Robert Mitchum started in war movies and certainly made his share of Westerns, but he was best suited for film noir. His heavy-lidded gaze wasn’t quite an Eastwood squint, but it did befit a guy who seemed at ease in dimly-lit saloons and back alleys. The doomed romanticism of Mitchum’s onscreen aura most often cast him in the hero mold, but he was a darker hero who thrived in the films of a dark era, far from the bullish American-ism of John Wayne and no closer to the steadfast nobility of Henry Fonda. Mitchum never looked as comfortable in the wide open expanses of the Western, which is why PURSUED turns the lights down for him.
At the same time, Mitchum plays a more tortured role here than he did almost anywhere else. His character, Jeb Rand, is plagued into adulthood by the childhood memories of his family being killed in front of him. He survived and was taken in by a woman known as Mrs. Callum –Judith Anderson, more likable here but better known as the spooky governess in Alfred Hitchcock’s REBECCA(not the most reassuring parental figure Walsh could have cast). Jeb is brought up alongside Callum’s two children, Adam and Thor, the latter played by the lovely Teresa Wright, another Hitchcock alumna who starred in SHADOW OF A DOUBT. Jeb loves Thor and the feeling is mutual, and if that bothers the viewer than Adam can serve as a stand-in, because he’s opposed to the union. Adam isn’t Jeb’s only problem, since far more nefarious is another, elder Callum, Grant (Dean Jagger, BAD DAY AT BLACK ROCK), a manipulator and murderer who turns out to be the one who originally massacred the Rand family.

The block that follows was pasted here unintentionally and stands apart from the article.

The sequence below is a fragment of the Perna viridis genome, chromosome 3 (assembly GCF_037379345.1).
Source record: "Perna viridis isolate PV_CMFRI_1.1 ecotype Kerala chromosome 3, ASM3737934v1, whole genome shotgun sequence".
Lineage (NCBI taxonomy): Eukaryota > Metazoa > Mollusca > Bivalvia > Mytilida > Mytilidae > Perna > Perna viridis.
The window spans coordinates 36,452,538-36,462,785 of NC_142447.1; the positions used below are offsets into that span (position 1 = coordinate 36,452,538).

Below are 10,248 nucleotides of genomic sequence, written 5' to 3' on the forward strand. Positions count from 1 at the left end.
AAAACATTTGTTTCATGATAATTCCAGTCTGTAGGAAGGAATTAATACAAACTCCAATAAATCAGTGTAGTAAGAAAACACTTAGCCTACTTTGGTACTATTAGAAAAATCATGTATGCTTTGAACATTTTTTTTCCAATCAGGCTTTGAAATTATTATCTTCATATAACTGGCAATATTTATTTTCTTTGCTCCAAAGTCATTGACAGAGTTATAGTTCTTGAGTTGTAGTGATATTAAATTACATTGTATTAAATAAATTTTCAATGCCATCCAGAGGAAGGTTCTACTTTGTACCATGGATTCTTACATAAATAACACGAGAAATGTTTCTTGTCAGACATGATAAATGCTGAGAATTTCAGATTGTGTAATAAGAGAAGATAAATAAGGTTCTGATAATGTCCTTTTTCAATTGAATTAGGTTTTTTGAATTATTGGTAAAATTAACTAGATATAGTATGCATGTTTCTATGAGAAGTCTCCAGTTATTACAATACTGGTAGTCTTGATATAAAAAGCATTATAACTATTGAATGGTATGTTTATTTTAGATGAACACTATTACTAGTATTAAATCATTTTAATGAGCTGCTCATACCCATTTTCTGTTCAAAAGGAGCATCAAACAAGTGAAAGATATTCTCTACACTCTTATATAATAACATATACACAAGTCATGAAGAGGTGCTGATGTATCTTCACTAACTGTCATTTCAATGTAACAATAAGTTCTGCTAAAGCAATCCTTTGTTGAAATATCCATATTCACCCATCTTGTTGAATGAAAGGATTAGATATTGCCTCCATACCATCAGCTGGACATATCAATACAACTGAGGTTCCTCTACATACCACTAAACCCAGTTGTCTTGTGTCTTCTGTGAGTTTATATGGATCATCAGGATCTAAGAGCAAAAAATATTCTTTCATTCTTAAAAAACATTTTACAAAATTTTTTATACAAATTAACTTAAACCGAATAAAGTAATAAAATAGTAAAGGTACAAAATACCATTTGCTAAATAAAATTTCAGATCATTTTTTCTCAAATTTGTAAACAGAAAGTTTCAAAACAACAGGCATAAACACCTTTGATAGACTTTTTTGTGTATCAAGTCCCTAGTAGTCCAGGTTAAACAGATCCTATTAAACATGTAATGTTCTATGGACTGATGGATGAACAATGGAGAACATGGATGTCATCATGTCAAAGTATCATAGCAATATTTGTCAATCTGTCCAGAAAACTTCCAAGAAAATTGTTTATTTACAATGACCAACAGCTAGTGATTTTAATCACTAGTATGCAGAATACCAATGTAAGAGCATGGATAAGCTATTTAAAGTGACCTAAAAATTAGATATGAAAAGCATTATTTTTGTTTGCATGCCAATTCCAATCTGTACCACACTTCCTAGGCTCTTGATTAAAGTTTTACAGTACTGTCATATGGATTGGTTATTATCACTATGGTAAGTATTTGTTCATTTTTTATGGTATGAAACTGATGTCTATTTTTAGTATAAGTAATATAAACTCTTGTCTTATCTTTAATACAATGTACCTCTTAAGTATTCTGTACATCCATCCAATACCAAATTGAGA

Obviously, there’s more than enough explosive interpersonal psychodrama to the story already, but what makes PURSUED even more uncommon is the punctuation of the flashbacks. They have a potent energy even now; no doubt they were incredibly intense in 1947. Jeb Rand is pursued at points by Grant Callum, yes, but more than that, Jeb Rand is pursued by his nightmarish past. That’s what it’s all about, and though I’ve emphasized the uncommon psychology of the piece, it’s still a Raoul Walsh movie, generally more exciting than therapy.
In hindsight, THE HILLS RUN RED looks more like the title for a horror movie than for a Western. It might make you think of THE HILLS HAVE EYES. It might even make you think of THE HILLS RUN RED, a lesser-known and more recent slasher flick which may or may not have taken the inspiration. THE HILLS RUN RED is a 1966 “spaghetti” Western that came very near the beginning of the onslaught of foreign-made action films about the American West, one of the most incongruous of all genres and therefore maybe my single favorite.